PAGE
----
Like any normal person I was bummed. I kept quiet about it for a couple of days, not wanting to even voice the truth. Finally, I told my wife and accepted it for what it was: a rejection.

THEN… (hehehe. Yeah, there’s more) within five days of hearing back about the collection, I received e-mails from all three places my stories had been short listed. One was a form letter, the other two were well thought out personal notes.

Strike one.
Strike two.
Strike three.

Go sit on the end of the bench kid. You’re out.

Did I say all was going well earlier? Let me see… Yes. Yes, I did. Way back in the first paragraph. Last sentence.

Just like that (imagine me snapping my fingers really loudly) my confidence took a significant hit. Like any other writer who has a run of rejections or close but not good enough moments, I was bummed. Frustrated. Blah blah blah…

I sound like a whiny little bastard, don’t I? Please, let me continue to lament for a moment more.

All of these THEN moments… and I questioned myself, yet again. But, there was one more in there. I decided to push on with the edits to The Woodshed. I was nearly done when disaster struck. I won’t go into the details, but the edits to The Woodshed were somehow deleted—by complete accident. I was only a couple of pages from being done when the disaster happened.

If you’ve ever slowly let the air out of a balloon you will know exactly how I felt. I deflated after that. I’m not going to lie. I cussed, fussed, raised a ruckus. (Yeah, I’m poetically inclined.) My shoulders sagged in defeat. The ball game was over and my team had lost. I stared at the computer for what must have been minutes but seemed like hours.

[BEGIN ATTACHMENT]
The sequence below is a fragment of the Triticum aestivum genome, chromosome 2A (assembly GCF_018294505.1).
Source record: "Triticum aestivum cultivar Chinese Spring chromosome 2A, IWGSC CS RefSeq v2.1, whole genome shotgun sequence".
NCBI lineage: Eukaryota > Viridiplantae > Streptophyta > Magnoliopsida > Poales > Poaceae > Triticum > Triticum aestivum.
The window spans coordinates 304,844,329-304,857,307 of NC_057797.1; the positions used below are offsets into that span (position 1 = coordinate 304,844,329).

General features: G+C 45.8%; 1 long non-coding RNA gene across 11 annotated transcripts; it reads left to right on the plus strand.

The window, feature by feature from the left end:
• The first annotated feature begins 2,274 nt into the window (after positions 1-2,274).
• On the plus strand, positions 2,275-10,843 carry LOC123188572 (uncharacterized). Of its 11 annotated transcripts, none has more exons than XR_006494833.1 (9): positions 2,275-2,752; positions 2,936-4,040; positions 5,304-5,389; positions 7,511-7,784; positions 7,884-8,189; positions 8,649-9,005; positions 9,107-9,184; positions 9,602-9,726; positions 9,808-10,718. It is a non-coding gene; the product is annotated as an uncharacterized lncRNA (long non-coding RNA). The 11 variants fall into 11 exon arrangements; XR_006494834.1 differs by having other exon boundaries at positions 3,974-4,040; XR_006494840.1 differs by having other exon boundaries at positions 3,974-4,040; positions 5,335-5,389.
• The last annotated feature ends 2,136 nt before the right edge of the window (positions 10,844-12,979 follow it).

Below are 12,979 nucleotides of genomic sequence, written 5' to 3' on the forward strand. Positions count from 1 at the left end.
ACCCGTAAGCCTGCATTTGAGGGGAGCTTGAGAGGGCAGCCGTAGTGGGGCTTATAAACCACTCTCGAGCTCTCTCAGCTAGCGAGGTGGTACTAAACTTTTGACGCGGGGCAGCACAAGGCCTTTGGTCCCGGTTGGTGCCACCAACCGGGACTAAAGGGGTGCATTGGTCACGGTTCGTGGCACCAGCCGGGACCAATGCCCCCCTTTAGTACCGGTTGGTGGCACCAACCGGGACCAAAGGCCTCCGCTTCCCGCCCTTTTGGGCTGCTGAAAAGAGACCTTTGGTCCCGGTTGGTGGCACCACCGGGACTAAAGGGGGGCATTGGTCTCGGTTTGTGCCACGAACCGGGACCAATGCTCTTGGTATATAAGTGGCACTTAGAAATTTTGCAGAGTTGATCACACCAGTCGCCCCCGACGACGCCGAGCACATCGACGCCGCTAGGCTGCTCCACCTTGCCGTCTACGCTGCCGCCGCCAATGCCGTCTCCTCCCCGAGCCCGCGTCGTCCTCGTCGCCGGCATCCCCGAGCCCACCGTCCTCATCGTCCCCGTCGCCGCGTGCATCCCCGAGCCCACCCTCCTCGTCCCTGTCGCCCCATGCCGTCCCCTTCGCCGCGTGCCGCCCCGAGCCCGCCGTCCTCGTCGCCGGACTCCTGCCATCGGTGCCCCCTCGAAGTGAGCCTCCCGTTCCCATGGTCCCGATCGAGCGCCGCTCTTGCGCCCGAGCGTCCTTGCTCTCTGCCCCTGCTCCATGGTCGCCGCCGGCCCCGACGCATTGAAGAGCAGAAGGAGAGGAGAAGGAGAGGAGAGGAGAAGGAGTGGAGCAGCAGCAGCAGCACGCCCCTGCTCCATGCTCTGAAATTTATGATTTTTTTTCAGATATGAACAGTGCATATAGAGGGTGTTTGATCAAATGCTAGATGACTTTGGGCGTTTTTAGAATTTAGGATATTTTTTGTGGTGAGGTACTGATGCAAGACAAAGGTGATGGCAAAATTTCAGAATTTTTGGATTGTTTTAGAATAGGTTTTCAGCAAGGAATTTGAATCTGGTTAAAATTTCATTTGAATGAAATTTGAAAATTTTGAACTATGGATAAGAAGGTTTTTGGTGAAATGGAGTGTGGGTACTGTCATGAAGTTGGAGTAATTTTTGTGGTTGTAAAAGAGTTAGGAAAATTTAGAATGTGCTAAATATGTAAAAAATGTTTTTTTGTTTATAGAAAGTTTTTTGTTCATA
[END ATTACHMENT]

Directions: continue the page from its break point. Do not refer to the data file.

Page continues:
For the next three weeks I wrote exactly ZERO stories. I stayed quiet about it, not wanting to be bothered with writing or really anything writing related. I stopped posting new things on my official web presence, Type AJ Negative. My desire to write faded like the hopes of a nerdy teen next to the football captain with the homecoming queen about to choose her date for the night. (I apologize to any nerdy teens out there who may read this. May the force be with you and all that jazz.)

Now STOP. Collaborate and listen… (oh boy)

Here in lies a HUGE problem for writers. We tend to lose our confidence fairly quick. What takes months and even years to build up can be dashed in a moment—kind of like the real world. We tend to forget the positive things that have happened along the yellow brick road. (I’ve always wondered why the color yellow was chosen. Just how did that brick road become yellow? Think about it and get back to me.)

So, let me see here. Positives. Positives. Oh, where art thou, Positives? Oh, wait, here they are, in the drawer marked POSITIVES. Wow, kind of dusty looking. Doesn’t appear to have been perused in a while. Hold on. Let me open this bad… boy… up… Seems to be stuck…

Mmm…(okay, this is where you picture me struggling, both hands on the handle, pulling as hard as I can to get the drawer o… pen…) Whoa. Ouch.

Whew. It’s open now. Let’s take a look inside.

Well, what do you know? There’s the file on The Woodshed. Holy cow. It received two recommendations for a Stoker. (Ah, but the negative wants to creep up and say, yeah, but it didn’t receive a nomination. Shut-up, Mr. Negativity.)

Michelle Lee reviewed the anthology, Dark Distortions, in which The Woodshed was published and had this to say:

“The Woodshed” by AJ Brown is one of the best stories of this anthology. Brown delves beyond the mere surface in this tale of a childhood survivor of abuse haunted by his abusers and presents an unflinching look at domestic violence. He refuses to shy away from the worst but also layers deeper effects, making the characters more sympathetic and believable.